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The government has cut an annual payment to the University of Copenhagen of DKK 70 million from its 2016 budget, breaking a 14-year-old agreement
The Danish government is to cut an annual DKK 70 million payment to the University of Copenhagen. In 2016 the university will receive a smaller sum, while in 2017 the university won’t receive any of the money, writes the Danish-language site Uniavisen.dk.
The cut comes at a time when Danish universities are already reeling from a series of government trims to education and research budgets, that has the University of Copenhagen shed PhD positions, and reduce service..
“Never in my thirty years as a public sector leader have I heard of government abuse like this. Never,” says University of Copenhagen Rector Ralf Hemmingsen.
In 2001 the government approved the building of the new Faculty of Humanities (KUA). The University of Copenhagen rents its buildings from the state, and the Ministry of Finance had set aside money for the rent of the new buildings to the University of Copenhagen as part of the government’s original contracted agreement with the university.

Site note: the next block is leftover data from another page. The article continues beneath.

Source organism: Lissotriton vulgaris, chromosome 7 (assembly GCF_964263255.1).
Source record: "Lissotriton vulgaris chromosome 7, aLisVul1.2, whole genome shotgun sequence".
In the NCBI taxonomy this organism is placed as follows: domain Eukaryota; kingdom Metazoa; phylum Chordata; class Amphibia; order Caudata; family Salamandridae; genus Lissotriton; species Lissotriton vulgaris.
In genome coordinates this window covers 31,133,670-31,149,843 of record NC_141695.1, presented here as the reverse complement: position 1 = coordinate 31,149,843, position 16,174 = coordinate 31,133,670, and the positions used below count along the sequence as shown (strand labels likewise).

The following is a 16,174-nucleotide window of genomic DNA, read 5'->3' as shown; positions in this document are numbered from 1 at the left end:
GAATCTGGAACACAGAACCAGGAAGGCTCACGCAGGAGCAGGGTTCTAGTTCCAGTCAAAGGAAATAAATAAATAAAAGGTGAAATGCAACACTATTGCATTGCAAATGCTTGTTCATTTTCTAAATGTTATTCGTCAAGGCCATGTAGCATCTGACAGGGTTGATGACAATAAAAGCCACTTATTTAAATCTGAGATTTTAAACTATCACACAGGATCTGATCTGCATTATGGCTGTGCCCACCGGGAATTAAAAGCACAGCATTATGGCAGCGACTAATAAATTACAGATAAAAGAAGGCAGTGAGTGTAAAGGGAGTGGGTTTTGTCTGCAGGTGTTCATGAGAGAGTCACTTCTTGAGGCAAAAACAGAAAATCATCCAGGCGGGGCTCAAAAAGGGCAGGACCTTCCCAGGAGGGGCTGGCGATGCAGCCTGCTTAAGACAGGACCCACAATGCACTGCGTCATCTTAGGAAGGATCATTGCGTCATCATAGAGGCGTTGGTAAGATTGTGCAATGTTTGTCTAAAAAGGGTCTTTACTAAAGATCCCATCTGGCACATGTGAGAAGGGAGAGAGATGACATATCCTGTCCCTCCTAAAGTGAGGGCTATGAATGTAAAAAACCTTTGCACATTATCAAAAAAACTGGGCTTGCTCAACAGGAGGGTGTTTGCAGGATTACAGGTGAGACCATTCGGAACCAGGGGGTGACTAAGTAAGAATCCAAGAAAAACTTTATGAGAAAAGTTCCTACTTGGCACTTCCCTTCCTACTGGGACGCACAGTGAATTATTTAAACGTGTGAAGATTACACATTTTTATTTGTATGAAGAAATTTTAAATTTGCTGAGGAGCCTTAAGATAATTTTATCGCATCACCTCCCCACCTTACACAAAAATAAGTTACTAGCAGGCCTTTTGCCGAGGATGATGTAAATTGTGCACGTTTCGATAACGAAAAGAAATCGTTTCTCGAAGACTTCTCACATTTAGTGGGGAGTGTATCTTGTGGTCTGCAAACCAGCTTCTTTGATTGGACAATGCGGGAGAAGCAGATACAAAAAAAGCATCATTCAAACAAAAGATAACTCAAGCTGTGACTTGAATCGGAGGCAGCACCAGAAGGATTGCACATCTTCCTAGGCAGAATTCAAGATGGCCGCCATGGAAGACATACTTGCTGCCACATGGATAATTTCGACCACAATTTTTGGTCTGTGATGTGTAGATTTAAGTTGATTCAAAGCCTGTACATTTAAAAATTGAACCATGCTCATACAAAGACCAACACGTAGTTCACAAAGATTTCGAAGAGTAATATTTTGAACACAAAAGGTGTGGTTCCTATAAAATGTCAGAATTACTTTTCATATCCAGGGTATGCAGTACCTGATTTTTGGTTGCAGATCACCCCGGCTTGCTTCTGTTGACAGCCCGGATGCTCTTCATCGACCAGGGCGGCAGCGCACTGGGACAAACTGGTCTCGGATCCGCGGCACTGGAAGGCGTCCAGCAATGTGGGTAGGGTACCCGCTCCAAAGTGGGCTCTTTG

The university was to receive this sum when the buildings were completed. Not any more. The government will keep the funding to itself in its 2016 budget, breaking a 14-year old agreement.
“I can confirm that the removal of the approximately DKK 70 million annually is an amendment to previous budgets, including estimated pay-outs in the annual state budgets and previously binding acts,” writes Minister of Education Esben Lunde Larsen.
University of Copenhagen Rector Ralf Hemmingsen, says that the new cut will lower the quality of research and education: “I advise the government to take this very seriously. This cut comes in the wake of several others that the government has imposed on the universities.” says Rector Ralf Hemmingsen.
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